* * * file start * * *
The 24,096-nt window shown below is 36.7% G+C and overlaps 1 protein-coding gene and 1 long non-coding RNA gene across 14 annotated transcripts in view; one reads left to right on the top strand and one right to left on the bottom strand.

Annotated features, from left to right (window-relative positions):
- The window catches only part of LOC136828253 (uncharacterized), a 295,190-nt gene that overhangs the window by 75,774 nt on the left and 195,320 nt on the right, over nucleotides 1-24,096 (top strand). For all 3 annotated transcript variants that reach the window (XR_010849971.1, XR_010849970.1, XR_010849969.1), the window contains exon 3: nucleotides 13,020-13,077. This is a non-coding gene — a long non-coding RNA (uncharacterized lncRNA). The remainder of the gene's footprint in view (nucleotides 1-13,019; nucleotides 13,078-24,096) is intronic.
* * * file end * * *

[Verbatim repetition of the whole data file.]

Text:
The 24,096-nt window shown below is 36.7% G+C and overlaps 1 protein-coding gene and 1 long non-coding RNA gene across 14 annotated transcripts in view; one reads left to right on the top strand and one right to left on the bottom strand.

Annotated features, from left to right (window-relative positions):
- The window catches only part of LOC136828253 (uncharacterized), a 295,190-nt gene that overhangs the window by 75,774 nt on the left and 195,320 nt on the right, over nucleotides 1-24,096 (top strand). For all 3 annotated transcript variants that reach the window (XR_010849971.1, XR_010849970.1, XR_010849969.1), the window contains exon 3: nucleotides 13,020-13,077. This is a non-coding gene — a long non-coding RNA (uncharacterized lncRNA). The remainder of the gene's footprint in view (nucleotides 1-13,019; nucleotides 13,078-24,096) is intronic.